As you walk past the attention seeking vendors trying to lure you into their shops on Synagogue Lane in Mattancherry, Kochi you get a clear view of the Jewish Synagogue, one that’s not only the oldest in India, but among all the 52 Commonwealth nations. The Synagogue is hardly functional today, but in its hay-day the Rabbis working in the Jewish house of worship used to live in a Dutch building right next door. In about 1915 the building was bought by a spice trader named Abdul Karim Mohammad who turned it into a warehouse as his business grew.
Forward this story on to 2017. Abdul Karim Mohammad’s grandson, Mr. Junaid Sulaiman, a self-made businessman himself and lawyer by qualification, finally paid heed to a friend’s suggestion about turning the warehouse into a café. It had been disused for years and Junaid had not thought anything of the building before. But, with well-established businesses running smooth, Junaid’s search for something exciting began his pursuit to make a café where people could relax and enjoy their time. Thus, he began restoring the 300-year-old structure bit by bit.
One of the first decisions was to preserve the structure’s original form. The long Dutch style windows with seats emerging from the lower end of the wooden frame remain just as they used to be. Red oxide floors and wood carved pillars give glimpses of the original structure. Untouched brick walls also add quite a rustic charm to the décor. Junaid wanted to incorporate plants in the interior design and placed about 2000 of them in an impressive vertical garden that thrive in the sunlight that pours in through the part-transparent roof. A passion-driven man, Junaid meticulously explains how he assembled all the lights and fittings himself. “I got these lamp shades from Rajasthan,” he says, pointing to the light installation fitted in the ceiling. A wheat grounding mill gave him the idea to suspend lights over tables with lever and rope.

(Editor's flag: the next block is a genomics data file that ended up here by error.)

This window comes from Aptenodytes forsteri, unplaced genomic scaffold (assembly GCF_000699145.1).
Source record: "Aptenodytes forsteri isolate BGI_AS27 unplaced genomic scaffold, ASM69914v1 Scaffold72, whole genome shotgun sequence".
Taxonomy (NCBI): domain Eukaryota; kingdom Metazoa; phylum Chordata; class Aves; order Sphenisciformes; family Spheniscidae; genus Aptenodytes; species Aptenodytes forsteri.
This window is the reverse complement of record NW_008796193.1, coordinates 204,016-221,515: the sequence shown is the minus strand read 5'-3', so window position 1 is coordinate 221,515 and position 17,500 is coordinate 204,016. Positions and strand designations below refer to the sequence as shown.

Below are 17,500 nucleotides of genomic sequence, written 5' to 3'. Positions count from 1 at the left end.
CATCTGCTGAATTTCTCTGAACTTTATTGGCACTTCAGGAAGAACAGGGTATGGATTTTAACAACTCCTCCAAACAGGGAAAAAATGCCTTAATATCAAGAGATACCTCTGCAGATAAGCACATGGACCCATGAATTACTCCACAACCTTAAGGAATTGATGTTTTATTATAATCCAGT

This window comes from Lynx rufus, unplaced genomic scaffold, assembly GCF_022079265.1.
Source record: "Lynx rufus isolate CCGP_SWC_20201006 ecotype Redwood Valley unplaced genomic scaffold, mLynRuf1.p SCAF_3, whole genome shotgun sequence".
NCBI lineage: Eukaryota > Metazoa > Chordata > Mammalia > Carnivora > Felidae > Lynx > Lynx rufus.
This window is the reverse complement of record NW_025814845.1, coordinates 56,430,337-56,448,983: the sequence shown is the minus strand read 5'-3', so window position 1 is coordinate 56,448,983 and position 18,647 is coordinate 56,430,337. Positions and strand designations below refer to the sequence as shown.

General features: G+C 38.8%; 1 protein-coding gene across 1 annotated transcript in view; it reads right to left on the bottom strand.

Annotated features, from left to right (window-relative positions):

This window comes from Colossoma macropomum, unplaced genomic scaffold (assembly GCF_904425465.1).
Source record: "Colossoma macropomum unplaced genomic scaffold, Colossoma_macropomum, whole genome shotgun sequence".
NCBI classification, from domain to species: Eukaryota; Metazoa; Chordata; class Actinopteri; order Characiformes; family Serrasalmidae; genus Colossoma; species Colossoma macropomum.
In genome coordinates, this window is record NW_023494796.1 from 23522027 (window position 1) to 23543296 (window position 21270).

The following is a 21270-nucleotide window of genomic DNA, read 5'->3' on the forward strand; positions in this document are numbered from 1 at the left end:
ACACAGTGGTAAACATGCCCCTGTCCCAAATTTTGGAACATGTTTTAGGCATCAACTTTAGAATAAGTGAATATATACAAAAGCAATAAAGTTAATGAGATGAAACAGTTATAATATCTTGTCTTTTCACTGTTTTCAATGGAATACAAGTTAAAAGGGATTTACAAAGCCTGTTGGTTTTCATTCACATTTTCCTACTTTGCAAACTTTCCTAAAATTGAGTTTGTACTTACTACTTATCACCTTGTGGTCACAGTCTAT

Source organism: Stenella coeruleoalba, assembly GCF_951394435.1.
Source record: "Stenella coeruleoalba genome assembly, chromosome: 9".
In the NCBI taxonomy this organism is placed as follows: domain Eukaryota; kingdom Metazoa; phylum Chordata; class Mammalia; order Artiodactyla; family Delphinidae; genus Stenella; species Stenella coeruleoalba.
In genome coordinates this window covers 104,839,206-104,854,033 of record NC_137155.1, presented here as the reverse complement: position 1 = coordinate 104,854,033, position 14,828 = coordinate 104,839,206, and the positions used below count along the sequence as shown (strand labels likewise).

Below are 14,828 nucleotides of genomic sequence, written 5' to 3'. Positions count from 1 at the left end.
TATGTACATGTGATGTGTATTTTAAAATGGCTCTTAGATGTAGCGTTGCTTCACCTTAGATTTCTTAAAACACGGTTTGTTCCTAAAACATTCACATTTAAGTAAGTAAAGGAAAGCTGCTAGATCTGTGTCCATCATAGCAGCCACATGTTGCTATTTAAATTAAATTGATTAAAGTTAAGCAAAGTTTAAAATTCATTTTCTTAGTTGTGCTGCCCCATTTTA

The café’s walls are an exhibit space for renowned young painter Sara Hussain. Her paintings are displayed throughout the place. The café is quite big even though Junaid has only used half the warehouse so far. Mocha Art Café offers a variety of cuisine and the main chef is a 55-year-old woman called Laila Mani who knows more about European cuisine and food presentation than anyone in Kochi. Her delicious handmade chocolate sauce generously poured over the freshly baked chocolate cake is all the proof you’ll need. Junaid made sure there is something for anyone who comes in – a sole traveler looking for a place to read with a cup of coffee or a family looking for a hearty meal.
The cafe offers a ‘staff lunch’, a plate of several dishes and rice that is typically Kerala food. The spices are not dimmed even a bit to suit the foreign palette, so sample it at your own risk. The best part about Mocha Art Café, though, is the warmth you receive from Junaid. An enthusiastic and curious man, he loves listening to stories and is always ready to share some fascinating tales from his life if you’re interested.